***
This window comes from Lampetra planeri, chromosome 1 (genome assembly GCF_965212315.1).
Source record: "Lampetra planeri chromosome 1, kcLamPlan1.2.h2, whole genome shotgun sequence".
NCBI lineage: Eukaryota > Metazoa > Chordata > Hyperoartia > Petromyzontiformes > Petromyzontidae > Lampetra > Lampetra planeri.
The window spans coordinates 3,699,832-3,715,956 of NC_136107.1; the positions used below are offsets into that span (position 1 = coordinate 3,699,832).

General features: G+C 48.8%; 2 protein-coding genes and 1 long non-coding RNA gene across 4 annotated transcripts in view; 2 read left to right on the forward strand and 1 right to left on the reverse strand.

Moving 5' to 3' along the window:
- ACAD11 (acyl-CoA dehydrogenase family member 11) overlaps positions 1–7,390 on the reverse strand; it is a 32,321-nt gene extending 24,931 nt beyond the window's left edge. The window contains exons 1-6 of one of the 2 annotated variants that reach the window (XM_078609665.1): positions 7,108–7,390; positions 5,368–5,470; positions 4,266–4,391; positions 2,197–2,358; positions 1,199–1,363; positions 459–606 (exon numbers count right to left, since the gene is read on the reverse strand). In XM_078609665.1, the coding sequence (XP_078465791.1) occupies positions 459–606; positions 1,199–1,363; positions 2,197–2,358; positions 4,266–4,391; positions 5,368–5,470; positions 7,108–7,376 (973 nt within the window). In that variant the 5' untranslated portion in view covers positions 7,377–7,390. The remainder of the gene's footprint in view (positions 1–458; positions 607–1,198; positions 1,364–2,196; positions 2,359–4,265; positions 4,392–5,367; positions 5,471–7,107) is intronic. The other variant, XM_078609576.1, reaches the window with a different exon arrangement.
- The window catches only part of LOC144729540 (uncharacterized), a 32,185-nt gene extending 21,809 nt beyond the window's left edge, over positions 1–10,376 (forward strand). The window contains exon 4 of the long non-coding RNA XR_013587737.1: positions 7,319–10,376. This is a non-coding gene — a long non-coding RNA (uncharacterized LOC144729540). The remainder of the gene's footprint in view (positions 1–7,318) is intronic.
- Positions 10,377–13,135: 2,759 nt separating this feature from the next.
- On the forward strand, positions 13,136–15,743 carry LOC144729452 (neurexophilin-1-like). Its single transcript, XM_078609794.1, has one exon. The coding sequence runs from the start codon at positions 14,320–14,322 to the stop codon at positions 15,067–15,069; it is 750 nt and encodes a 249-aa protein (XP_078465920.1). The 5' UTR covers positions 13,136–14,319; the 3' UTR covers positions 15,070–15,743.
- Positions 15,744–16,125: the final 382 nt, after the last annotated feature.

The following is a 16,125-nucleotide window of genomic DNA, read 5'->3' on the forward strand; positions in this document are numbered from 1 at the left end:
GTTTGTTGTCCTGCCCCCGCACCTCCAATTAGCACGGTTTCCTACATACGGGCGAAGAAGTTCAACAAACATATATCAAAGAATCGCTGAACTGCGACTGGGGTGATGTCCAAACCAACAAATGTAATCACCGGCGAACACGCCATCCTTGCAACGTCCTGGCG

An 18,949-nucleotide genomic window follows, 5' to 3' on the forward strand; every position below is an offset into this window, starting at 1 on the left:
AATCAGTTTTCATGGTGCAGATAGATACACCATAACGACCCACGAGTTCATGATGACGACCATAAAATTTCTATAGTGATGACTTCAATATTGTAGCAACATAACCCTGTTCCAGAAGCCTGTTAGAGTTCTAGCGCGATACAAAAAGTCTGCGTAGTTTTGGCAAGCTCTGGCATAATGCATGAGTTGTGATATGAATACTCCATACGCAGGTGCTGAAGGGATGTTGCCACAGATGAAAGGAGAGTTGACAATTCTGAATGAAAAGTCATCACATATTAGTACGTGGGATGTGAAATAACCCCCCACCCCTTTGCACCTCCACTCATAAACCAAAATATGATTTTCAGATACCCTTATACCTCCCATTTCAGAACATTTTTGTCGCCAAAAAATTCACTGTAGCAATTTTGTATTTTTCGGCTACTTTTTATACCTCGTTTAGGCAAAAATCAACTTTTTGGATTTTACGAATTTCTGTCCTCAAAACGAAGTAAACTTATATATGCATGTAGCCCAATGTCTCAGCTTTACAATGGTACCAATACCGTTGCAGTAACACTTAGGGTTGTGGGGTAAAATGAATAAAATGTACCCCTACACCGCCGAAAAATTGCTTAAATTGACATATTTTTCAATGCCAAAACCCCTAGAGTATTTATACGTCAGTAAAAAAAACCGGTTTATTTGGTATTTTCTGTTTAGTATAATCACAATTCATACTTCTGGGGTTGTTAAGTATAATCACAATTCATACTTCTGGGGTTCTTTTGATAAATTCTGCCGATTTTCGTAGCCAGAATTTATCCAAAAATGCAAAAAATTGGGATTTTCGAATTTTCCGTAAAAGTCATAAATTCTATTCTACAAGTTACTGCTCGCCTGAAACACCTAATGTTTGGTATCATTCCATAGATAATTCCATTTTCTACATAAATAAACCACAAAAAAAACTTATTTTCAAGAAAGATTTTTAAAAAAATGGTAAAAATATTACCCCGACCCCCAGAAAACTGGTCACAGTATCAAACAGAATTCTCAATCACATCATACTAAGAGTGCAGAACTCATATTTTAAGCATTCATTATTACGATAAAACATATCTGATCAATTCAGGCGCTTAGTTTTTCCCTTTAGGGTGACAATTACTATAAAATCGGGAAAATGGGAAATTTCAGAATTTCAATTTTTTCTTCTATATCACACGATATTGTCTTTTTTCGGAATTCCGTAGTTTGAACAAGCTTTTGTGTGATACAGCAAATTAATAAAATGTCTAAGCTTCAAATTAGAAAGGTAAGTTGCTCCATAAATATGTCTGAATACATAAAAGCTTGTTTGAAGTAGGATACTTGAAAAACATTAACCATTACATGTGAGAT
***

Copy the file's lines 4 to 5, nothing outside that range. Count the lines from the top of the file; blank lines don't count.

The window spans coordinates 3,699,832-3,715,956 of NC_136107.1; the positions used below are offsets into that span (position 1 = coordinate 3,699,832).

General features: G+C 48.8%; 2 protein-coding genes and 1 long non-coding RNA gene across 4 annotated transcripts in view; 2 read left to right on the forward strand and 1 right to left on the reverse strand.